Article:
Near the conclusion of British author Patricia Ferguson's novel Peripheral Vision, a character makes this observation about humanity's interconnected paths:
"Whenever I come across a coincidence like this I think, yes, but what about all the coincidences we never actually, you know, see? Perhaps they're happening all the time. And we just see the tip of the iceberg, and say, Oh how amazing! And miss all the others."
Sadly, it's this narrow focus, or lack of peripheral vision, that haunts Ferguson's characters in her American debut. Dark internal thoughts have put a temporary stranglehold on life's limitless possibilities for:
• Sylvia, a dedicated eye surgeon, who has just survived a life-threatening pregnancy in 1990s London. She's to nurture a beautiful daughter whom she can only view with an alien detachment.
• Ruby, a 1950s homemaker, who has gone from impoverished to nouveau riche, owning a grand home (and a washer and dryer!) with her hard-working husband. But her notion of perfection is forever altered when her son loses an eye in a senseless accident she can only blame on herself.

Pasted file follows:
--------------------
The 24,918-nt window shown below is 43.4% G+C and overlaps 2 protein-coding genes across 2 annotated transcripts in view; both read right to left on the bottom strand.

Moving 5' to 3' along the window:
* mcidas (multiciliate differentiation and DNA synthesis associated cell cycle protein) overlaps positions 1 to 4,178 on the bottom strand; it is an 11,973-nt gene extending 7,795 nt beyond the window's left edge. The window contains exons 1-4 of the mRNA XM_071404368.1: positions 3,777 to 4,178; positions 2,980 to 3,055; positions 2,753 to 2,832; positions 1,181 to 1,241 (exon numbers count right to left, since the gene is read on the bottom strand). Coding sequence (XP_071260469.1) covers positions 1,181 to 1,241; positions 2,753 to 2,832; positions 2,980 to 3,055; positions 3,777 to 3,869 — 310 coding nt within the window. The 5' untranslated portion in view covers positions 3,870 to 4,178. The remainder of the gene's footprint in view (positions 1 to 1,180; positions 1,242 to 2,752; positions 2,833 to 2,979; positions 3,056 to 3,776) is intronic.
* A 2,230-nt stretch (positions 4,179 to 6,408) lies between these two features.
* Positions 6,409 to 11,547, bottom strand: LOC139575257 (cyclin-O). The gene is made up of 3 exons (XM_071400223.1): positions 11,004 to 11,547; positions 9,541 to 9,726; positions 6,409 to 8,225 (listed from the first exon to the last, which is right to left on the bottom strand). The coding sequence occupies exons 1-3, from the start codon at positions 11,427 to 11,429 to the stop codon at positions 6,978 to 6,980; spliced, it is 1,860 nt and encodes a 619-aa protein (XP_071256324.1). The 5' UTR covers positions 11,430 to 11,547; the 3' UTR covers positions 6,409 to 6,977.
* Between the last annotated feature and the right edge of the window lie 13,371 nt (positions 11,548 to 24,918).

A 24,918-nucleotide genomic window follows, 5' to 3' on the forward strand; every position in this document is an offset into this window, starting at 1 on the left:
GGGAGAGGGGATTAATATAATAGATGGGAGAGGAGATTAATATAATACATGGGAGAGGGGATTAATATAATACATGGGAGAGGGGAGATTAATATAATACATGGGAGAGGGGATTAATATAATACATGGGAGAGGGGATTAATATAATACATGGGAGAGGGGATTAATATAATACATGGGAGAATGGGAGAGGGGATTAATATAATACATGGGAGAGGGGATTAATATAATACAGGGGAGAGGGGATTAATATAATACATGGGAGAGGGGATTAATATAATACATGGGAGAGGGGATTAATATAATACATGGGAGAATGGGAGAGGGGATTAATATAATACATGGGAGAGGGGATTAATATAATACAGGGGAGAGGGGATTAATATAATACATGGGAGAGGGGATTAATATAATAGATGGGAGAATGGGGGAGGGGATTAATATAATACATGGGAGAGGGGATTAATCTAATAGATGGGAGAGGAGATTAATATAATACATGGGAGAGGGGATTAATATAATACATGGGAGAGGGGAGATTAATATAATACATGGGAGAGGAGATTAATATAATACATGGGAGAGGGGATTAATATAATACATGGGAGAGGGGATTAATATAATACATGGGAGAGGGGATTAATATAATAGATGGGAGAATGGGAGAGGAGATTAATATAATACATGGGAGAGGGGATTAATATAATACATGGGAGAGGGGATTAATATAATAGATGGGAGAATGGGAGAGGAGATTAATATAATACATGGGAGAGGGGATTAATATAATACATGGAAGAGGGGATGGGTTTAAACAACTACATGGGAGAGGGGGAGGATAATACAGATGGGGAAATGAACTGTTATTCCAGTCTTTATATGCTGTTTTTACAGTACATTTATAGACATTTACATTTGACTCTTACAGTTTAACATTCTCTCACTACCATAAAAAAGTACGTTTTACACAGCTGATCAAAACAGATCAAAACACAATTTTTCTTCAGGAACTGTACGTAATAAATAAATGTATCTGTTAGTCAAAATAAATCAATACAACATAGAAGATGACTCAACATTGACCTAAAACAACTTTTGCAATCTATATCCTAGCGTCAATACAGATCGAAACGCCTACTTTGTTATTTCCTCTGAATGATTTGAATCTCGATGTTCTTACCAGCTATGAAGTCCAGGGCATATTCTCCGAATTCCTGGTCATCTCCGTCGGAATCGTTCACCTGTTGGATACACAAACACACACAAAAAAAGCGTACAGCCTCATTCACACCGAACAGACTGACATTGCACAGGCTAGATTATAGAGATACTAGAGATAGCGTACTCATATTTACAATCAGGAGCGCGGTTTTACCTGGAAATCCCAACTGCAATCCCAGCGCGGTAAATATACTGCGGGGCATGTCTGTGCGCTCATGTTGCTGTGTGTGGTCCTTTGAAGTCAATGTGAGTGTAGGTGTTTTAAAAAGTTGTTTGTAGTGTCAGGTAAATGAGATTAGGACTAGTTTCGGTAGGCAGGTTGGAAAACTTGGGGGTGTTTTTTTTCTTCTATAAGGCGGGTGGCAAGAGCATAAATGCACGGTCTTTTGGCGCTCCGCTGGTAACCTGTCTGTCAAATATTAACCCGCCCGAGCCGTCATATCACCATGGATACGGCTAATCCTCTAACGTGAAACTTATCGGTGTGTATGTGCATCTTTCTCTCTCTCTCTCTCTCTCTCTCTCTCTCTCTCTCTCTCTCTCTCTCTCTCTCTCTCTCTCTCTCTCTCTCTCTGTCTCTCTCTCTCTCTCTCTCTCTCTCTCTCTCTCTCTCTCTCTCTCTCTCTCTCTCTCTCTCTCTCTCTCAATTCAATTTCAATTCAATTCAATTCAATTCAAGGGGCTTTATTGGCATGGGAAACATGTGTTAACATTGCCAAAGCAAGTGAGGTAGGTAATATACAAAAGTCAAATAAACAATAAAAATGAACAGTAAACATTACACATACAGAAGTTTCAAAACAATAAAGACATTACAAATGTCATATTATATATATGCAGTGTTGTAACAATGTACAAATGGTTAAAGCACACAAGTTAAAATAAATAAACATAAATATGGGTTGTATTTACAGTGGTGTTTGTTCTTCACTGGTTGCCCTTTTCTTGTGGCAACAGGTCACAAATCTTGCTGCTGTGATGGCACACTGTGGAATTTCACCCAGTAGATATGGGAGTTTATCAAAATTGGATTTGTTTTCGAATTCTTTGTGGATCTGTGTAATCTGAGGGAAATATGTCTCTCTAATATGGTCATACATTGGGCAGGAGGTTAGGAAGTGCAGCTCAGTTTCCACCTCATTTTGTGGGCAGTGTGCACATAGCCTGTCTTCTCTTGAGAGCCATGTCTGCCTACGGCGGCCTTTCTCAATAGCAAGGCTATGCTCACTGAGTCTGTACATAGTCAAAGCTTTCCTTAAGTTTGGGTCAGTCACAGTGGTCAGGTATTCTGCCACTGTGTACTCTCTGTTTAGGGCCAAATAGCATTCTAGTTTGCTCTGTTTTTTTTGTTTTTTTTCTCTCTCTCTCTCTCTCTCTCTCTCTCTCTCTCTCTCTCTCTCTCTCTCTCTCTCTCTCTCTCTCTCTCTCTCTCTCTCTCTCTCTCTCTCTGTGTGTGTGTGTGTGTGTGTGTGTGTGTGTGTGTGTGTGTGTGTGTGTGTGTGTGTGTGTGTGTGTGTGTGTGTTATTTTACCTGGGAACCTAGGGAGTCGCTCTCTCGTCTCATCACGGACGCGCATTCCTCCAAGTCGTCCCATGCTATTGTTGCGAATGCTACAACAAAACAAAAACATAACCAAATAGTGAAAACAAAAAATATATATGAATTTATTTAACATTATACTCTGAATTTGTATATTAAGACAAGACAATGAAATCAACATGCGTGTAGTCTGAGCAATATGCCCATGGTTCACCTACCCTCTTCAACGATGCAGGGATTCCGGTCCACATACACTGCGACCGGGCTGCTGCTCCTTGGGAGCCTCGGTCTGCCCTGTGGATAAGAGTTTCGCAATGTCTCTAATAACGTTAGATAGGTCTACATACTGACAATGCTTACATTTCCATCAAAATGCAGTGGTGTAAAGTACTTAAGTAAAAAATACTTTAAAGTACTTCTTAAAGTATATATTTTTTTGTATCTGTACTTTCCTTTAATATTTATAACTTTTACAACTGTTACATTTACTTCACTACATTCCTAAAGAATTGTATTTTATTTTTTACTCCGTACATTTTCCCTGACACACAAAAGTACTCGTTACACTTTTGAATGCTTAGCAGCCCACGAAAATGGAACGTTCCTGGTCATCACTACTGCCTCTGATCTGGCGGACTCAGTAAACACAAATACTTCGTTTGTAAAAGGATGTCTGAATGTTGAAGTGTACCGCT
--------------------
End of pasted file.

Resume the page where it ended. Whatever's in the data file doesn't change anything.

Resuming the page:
• Iris, a nurse in training, whose unconditionally beautiful — yet naive — outlook on life has the ability to soothe everyone but herself.
These women are tormented by their inner failings, which Ferguson richly narrates. She moves storytelling duties among them as well as a vital cast of supporting characters, elevating the novel from interesting story to literary success.
Ferguson, a critically acclaimed author of six books in England, seamlessly weaves the lives of these women together through chance encounters over four decades. Although the novel's ending may seem too perfect, there's a sense of justification that some happiness is deserved after spending so much time pondering Peripheral Vision's darker, more ominous shadows.
Jennifer DeCamp can be reached at firstname.lastname@example.org or (727) 893-8881.